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An English auction is an open-outcry ascending dynamic auction. It proceeds as follows.
- The auctioneer opens the auction by announcing a Suggested Opening Bid, a starting price or reserve for the item on sale.
- Then, the auctioneer accepts increasingly higher bids from the floor, consisting of buyers with an interest in the item.
- The highest bidder at any given moment is considered to have the standing bid, which can only be displaced by a higher bid from a competing buyer.
- If no competing bidder challenges the standing bid within a given time frame, the standing bid becomes the winner, and the item is sold to the highest bidder at a price equal to his or her bid.
Unlike sealed-bid auctions (such as First-price sealed-bid auction or Vickrey auction), an English auction is "open" or fully transparent, as the identity of all bidders is disclosed to each other during the auction. More generally, an auction mechanism is considered "English" if it involves an iterative process of adjusting the price in a direction that is unfavorable to the bidders (increasing in price if the item is being sold to competing buyers or decreasing in price in a reverse auction with competing sellers). In contrast, a Dutch auction would adjust the price in a direction that favored the bidders (lowering the price if the item is being sold to competing buyers, increasing it, if it is a reverse auction).
When the auction involves a single item for sale and each participant has as an independent private value for the item auctioned, the expected payment and expected revenues of an English auction is theoretically equivalent to that of the Vickrey auction, and both mechanisms have weakly dominant strategies. Both the Vickrey and English auction, although very different procedurally, award the item to the bidder with the highest value at a price equal to the value of the second highest bidder.
There are many variations on this auction system. Sometimes, the reserve price is not revealed. Also, bids may be made with signals instead of being called out. Such signals can include tugging an ear or raising a bidding paddle. Another variation on the English auction is the open-exit auction, where the bidders must announce that they are dropping out of the bidding and they can't reenter. In France, when the last bid has been made in an auction for an art object, a member of the state can say "Préemption de l'état" ("Pre-emption of the state") and buy the object for the highest bid. Some housing cooperatives similarly allow members of the cooperative to pre-empt any buyer of a house constructed by the cooperative. English auctions may end at a specified time, or when no new bids have been made after a period of time.
A less regulated auction where the bidders are not bound by their bids, and the seller is free to accept or decline any bid made is sometimes called a Swedish auction, a term originally made up by an English journalist writing about the Swedish real estate market. In August 2017, several Swedish housing brokers asked the law to change, so as to make the bidding binding.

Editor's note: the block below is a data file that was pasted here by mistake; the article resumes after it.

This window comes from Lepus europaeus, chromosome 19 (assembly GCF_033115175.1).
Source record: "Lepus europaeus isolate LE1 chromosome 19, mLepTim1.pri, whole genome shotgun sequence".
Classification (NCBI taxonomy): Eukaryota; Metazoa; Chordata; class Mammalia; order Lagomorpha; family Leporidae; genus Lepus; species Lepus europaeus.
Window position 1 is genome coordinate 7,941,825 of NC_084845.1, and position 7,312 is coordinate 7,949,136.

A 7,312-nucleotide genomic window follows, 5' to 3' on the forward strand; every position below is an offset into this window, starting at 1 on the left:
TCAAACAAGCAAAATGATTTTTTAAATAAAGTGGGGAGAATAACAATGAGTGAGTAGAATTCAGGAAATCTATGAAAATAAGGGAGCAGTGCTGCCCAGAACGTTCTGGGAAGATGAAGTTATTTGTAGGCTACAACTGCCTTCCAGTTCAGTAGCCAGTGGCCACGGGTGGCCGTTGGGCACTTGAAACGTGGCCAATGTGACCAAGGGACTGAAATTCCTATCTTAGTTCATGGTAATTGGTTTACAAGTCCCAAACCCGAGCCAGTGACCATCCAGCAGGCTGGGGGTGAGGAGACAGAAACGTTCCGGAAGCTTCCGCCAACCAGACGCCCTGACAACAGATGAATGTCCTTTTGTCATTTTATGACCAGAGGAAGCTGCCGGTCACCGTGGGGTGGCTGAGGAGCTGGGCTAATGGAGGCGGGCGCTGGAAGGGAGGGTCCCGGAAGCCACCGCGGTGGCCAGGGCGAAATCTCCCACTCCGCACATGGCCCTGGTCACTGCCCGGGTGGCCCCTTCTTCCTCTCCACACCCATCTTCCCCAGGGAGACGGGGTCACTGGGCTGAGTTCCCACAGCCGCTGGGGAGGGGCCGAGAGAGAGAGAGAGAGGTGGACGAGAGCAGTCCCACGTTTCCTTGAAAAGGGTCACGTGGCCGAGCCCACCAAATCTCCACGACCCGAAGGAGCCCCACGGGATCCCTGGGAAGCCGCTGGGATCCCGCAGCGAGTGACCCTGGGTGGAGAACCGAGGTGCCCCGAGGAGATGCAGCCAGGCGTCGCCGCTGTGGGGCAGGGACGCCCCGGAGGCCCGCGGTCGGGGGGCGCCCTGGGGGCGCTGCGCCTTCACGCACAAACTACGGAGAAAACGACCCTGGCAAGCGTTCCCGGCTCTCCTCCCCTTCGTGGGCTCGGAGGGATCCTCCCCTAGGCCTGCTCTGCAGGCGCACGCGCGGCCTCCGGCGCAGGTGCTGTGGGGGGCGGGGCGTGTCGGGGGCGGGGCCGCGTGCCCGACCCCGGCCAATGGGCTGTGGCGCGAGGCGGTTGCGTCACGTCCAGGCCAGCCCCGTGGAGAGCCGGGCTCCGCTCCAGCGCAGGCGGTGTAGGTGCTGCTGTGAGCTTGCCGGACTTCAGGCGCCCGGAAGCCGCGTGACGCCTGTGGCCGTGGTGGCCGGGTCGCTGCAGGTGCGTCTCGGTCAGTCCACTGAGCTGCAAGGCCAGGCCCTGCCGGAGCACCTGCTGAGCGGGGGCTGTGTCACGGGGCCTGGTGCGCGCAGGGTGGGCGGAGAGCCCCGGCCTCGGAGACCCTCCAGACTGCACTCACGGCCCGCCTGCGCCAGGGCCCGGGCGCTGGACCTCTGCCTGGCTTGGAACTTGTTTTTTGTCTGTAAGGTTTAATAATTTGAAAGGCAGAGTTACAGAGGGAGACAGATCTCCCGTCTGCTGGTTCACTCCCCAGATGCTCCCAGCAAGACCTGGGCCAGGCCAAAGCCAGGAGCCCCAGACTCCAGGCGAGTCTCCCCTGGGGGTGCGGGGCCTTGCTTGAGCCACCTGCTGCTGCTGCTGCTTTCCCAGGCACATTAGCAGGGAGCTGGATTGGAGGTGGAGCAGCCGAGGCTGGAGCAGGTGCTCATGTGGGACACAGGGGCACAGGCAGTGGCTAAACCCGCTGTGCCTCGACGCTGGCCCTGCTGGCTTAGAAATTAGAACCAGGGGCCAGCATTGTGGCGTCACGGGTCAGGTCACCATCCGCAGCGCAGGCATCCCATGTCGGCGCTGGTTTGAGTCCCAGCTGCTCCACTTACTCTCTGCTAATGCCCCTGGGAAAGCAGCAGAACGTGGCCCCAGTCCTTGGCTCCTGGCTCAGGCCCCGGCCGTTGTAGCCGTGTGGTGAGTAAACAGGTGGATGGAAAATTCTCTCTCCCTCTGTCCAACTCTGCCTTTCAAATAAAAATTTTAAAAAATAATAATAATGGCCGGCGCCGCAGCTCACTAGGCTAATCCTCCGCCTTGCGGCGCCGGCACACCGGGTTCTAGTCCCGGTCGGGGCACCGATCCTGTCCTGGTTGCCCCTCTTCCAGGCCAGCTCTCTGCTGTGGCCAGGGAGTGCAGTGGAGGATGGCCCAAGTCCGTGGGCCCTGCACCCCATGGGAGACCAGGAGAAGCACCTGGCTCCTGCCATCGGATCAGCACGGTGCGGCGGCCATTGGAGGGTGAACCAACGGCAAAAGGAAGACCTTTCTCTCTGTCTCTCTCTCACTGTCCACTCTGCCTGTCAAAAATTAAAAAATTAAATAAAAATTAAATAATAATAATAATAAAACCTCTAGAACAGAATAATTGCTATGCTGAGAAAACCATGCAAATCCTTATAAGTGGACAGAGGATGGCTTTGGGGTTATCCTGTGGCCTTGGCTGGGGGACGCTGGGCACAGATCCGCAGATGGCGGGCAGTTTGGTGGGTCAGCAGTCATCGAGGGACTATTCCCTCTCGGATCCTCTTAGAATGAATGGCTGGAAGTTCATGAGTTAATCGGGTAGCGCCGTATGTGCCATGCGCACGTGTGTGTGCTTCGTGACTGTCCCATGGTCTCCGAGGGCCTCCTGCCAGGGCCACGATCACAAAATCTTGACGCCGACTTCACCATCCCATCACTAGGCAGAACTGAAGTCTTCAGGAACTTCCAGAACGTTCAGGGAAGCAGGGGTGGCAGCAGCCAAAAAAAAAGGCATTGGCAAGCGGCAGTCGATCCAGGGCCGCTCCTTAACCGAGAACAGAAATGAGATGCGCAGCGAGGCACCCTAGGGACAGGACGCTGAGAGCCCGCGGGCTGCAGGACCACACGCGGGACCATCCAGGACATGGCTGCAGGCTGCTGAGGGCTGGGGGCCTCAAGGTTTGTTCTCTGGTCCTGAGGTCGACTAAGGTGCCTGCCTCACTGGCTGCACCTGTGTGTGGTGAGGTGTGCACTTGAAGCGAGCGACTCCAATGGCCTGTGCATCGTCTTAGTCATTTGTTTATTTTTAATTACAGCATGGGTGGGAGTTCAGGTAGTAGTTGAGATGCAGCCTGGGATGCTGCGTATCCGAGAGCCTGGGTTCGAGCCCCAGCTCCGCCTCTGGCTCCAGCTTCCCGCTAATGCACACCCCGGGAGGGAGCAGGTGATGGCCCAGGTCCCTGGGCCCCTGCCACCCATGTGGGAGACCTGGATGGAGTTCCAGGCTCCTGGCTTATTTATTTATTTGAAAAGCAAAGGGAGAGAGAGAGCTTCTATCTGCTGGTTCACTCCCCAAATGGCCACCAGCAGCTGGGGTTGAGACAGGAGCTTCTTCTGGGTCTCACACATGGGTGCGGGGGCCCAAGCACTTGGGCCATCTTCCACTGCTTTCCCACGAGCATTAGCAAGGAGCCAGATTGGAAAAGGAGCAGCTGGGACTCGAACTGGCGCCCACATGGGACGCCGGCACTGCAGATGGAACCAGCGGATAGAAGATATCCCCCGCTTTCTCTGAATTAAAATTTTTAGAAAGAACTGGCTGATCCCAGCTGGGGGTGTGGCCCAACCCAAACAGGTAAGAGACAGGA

A candle auction is a variation in which the end of the auction is signaled by the expiration of a candle flame. This was intended to ensure that no one could know exactly when the auction would end and make a last-second bid.
A Japanese auction is a variant in which the current price changes continuously according to the auctioneer's clock, rather than by bidders' outcries. Bidders can only decide if and when to exit the arena. At first glance, this seems equivalent to English auction: apparently, in an English auction, it is a dominant strategy for each buyer whose price is above the displayed price, to always bid the minimal allowed increment (e.g. one cent) above the displayed price, so the price should increase continuously. However, in real-life English auctions, jump bidding is often observed: buyers increase the displayed price much more than the minimal allowed increment. Obviously, jump-bidding is not possible in a Japanese auction. This may be seen as either an advantage or a disadvantage of the English auction format.
Selling more than one item
Notes and references
- ^1 OBOS, a housing cooperative in Oslo that practices preemption.
- Preston McAfee and John McMillan. Auctions and Bidding. Journal of Economic Literature, 699-738, 1987.
- Tuomas Sandholm. Limitations of the Vickrey Auction in Computational Multiagent Systems. Proceedings of the Second International Conference on Multi--Agent Systems, 299-306, 1996.
- "Définition de Préemption". Retrieved 11 October 2010.
- "OBOS is a housing cooperative in Oslo which allows its members to pre-empt whenever one of their houses are sold". Obos.no. Retrieved 2013-11-28.
- West, Charlotte. "Buying a Swedish apartment: an auction by SMS". The Local. Retrieved 7 August 2017.
- "Mäklarna: Inför tydligare regler vid budgivningar". DN. Retrieved 7 August 2017.
- Ausubel, Lawrence M (2004). "An Efficient Ascending-Bid Auction for Multiple Objects". American Economic Review. 94 (5): 1452. doi:10.1257/0002828043052330.
- Gul, Faruk; Stacchetti, Ennio (2000). "The English Auction with Differentiated Commodities". Journal of Economic Theory. 92: 66. doi:10.1006/jeth.1999.2580.
- Ben-Zwi, Oren; Lavi, Ron; Newman, Ilan (2013). "Ascending auctions and Walrasian equilibrium". arXiv: [cs.GT].